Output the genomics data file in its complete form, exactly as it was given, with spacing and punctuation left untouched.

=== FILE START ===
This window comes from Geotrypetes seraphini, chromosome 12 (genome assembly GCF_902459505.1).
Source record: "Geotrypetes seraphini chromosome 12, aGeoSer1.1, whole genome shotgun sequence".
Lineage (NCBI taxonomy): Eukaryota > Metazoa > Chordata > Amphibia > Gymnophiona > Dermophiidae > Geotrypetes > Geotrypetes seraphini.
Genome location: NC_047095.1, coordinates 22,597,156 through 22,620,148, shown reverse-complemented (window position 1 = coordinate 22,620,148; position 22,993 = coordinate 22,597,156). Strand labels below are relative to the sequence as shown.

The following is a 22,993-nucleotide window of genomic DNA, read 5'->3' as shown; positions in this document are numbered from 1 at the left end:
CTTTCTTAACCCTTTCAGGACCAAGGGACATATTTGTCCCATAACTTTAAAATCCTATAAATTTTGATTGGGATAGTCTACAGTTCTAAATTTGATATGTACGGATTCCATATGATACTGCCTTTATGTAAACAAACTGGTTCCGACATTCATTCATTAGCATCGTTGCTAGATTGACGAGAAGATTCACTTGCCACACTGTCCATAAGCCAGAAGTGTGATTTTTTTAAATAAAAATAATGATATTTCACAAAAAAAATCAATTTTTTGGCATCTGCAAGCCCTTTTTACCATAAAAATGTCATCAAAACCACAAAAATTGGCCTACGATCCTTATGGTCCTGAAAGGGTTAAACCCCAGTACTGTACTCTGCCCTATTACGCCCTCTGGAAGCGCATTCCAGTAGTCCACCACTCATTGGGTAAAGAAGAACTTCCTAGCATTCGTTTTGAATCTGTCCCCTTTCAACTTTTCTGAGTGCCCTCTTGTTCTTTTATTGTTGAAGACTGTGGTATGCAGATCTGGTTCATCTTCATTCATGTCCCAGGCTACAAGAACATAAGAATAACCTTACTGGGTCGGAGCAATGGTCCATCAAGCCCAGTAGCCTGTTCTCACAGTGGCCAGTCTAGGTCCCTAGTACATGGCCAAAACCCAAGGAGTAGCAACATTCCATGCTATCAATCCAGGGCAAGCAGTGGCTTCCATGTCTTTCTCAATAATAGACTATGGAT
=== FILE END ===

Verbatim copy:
This window comes from Geotrypetes seraphini, chromosome 12 (genome assembly GCF_902459505.1).
Source record: "Geotrypetes seraphini chromosome 12, aGeoSer1.1, whole genome shotgun sequence".
Lineage (NCBI taxonomy): Eukaryota > Metazoa > Chordata > Amphibia > Gymnophiona > Dermophiidae > Geotrypetes > Geotrypetes seraphini.
Genome location: NC_047095.1, coordinates 22,597,156 through 22,620,148, shown reverse-complemented (window position 1 = coordinate 22,620,148; position 22,993 = coordinate 22,597,156). Strand labels below are relative to the sequence as shown.

The following is a 22,993-nucleotide window of genomic DNA, read 5'->3' as shown; positions in this document are numbered from 1 at the left end:
CTTTCTTAACCCTTTCAGGACCAAGGGACATATTTGTCCCATAACTTTAAAATCCTATAAATTTTGATTGGGATAGTCTACAGTTCTAAATTTGATATGTACGGATTCCATATGATACTGCCTTTATGTAAACAAACTGGTTCCGACATTCATTCATTAGCATCGTTGCTAGATTGACGAGAAGATTCACTTGCCACACTGTCCATAAGCCAGAAGTGTGATTTTTTTAAATAAAAATAATGATATTTCACAAAAAAAATCAATTTTTTGGCATCTGCAAGCCCTTTTTACCATAAAAATGTCATCAAAACCACAAAAATTGGCCTACGATCCTTATGGTCCTGAAAGGGTTAAACCCCAGTACTGTACTCTGCCCTATTACGCCCTCTGGAAGCGCATTCCAGTAGTCCACCACTCATTGGGTAAAGAAGAACTTCCTAGCATTCGTTTTGAATCTGTCCCCTTTCAACTTTTCTGAGTGCCCTCTTGTTCTTTTATTGTTGAAGACTGTGGTATGCAGATCTGGTTCATCTTCATTCATGTCCCAGGCTACAAGAACATAAGAATAACCTTACTGGGTCGGAGCAATGGTCCATCAAGCCCAGTAGCCTGTTCTCACAGTGGCCAGTCTAGGTCCCTAGTACATGGCCAAAACCCAAGGAGTAGCAACATTCCATGCTATCAATCCAGGGCAAGCAGTGGCTTCCATGTCTTTCTCAATAATAGACTATGGAT